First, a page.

You can download the model here.

    Citlali's part was to work on the Kinect.

    Cit wrote this about her work: "There are different methods to get the skeleton positions from this sensor: there's OpenKinect with Processing, documented by Daniel Shiffman and who by the way refers to a friend of mine (Tomás Lengeling) who worked on the development for Kinect V2 processing library for skeleton tracking.

    In this case I worked with Synapse, an application written and distributed by Ryan Challinor that gets the input data from Kinect and sends it out as OSC messages.

    I used "Kinect-Via-Synapse" an open-source interface for use with the Kinect camera, Max/MSP, and Synapse.

    You can read more about her work on Kinect here.

    Defining / understanding the machine

    After having the mechanics done, and knowing that the stepper motors works, it was time to migrate to Gestalt Nodes. We where lost at the beginning because it was the first time we used them, but we've learned that it just requires some practice and lots of fails.

    We understood that our machine, was in fact a Polar Bot, so we had to change the way we where thinking it. The most important thing is that we had to find the correct axis distances in the surface to define a suitable working area. If we make the machine work outside that area it deforms.

    You can read more about it here.

    For setting up the Gestalt Nodes we followed this tutorial. Also Santi (our tutor), was helping us a lot. We used Ubuntu to set it up.


  • Fabnet Board (files here)

  • Power supply

  • RS-485 usb connector (connection between computer and the FabNET)

  • Ribbon cable (connection between nodes)

  • Stepper Motors (Nema 17 in our case)

  • Software

  • Download Nadya's Github files (files here)

  • Python (2.7.11 our version)

  • Get Pyserial

  • After setting everything up we made our first try with the _xy_plotter.py from python examples ~\pygestalt-master\examples\machines\htmaa\

    We also tried a Processing code made by Francesca from FabAcademy 2015.

    Here is the code:

    On Processing

    PrintWriter output;
    int canvas= 240;
    int multiple= 3;

    void setup() {
    // Create a new file in the sketch directory output = createWriter("position0.txt"); frameRate(10);
    size (canvas * multiple, canvas * multiple);
    void draw() {
    if (mousePressed == true) {
    ellipse(mouseX, mouseY, 10,10);
    int posX= mouseX/multiple;
    int posY= mouseY/multiple;
    output.print("["+ posX+ "," + posY+ "]," ); // Write the coordinate to the file }}
    void keyPressed() {
    output.flush(); // Writes the remaining data to the file
    output.close(); // Finishes the file
    exit(); // Stops the program }

    On Python

    def loadmoves(): #create function that imports values from textfile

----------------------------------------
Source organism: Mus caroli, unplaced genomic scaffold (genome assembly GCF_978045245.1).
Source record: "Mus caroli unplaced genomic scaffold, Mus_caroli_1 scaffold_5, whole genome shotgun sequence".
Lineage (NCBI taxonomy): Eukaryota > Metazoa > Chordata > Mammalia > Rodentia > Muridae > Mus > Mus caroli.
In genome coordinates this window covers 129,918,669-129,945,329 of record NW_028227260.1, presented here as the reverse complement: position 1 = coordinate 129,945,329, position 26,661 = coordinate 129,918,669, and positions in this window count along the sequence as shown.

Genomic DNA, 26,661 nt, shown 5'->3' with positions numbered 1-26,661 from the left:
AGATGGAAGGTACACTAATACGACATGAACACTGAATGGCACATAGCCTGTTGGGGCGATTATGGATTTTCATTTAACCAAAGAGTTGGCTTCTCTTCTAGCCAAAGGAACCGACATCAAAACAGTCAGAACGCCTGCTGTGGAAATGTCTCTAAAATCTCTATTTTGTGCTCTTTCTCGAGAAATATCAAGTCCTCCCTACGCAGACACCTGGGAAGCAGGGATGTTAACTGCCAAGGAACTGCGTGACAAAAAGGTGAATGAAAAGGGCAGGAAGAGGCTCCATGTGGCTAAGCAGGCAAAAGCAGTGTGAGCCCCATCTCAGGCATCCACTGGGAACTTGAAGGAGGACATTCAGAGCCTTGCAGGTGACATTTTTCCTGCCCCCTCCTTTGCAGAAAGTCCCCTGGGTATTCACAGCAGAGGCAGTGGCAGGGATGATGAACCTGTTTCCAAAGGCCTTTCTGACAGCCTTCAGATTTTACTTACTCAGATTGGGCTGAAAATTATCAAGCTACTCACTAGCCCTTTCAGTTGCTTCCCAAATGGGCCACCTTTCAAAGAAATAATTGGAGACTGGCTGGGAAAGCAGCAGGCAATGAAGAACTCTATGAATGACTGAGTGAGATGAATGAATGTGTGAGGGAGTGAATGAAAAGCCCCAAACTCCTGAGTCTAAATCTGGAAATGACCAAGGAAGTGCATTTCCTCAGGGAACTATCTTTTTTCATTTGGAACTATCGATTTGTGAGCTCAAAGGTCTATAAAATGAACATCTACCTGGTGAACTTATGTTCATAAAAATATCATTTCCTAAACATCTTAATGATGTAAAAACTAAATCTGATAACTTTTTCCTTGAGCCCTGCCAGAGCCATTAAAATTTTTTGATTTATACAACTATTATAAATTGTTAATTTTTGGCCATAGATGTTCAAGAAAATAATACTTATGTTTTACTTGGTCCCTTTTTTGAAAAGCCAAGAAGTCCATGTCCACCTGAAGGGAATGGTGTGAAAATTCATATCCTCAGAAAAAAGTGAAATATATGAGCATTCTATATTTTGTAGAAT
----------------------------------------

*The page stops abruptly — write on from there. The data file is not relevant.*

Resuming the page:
#textfile = open("\Users\Caro\Desktop\01FABACADEMY\09-MACHANICAL DESIGN\processing\code\position0.txt")
    #lines = textfile.readlines()

    #textfile.close() #close file or it ll be messy!
    #other way of doing the same thing
    #with open("\Users\Caro\Desktop\01FABACADEMY\09-MACHANICAL DESIGN\processing\code\position0.txt") as textfile: # lines = filepath.readlines()

    textfile = open('\Users\Caro\Desktop\01FABACADEMY\09-MACHANICAL DESIGN\processing\code\position0.txt', 'r')
    line = textfile.read() #read the line in one go, as a string textfile.close()

    return ast.literal_eval(line) # evaluate the string and turn it into numbers
    #going from : '[[10,10],[20,20],[10,10],[0,0]]' # to : [[10, 10], [20, 20], [10, 10], [0, 0]]

    The next thing we tried was using Inkscape GCode Tools. It's a very useful plugin that you can use to generate GCode for any project you develop.


  • First you set the size of your working Area.

  • Draw your object and convert it to paths.

  • Set the Orientation Points (X,Y,Z)

  • Set the tool (You have to set it even if you are not using any of the tools provided by the program, we've choosen graffiti)

  • Then go to Graffiti Tools again and choose Graffiti.

  • Then do path to Gcode. Remember to set the name of your file, check the units and change the post-processor to round all values to 4 digits.

  • And finally, go to Path to Gcode tab and hit apply, the program will generate a Gcode file in the path you've selected earlier.

  • And this is the result! After two weeks of learning, success an failure, we manage to control what we draw with the machine.

    Next step is implementing Kinect; Cit managed to record data from the movement, but we still need to feed it automatically / real time to the machine, that's the next step.

    Also we need to improve some mechanical parts, for example we need to substitute the fishing rod with a dented belt for example, to have more stability and precision.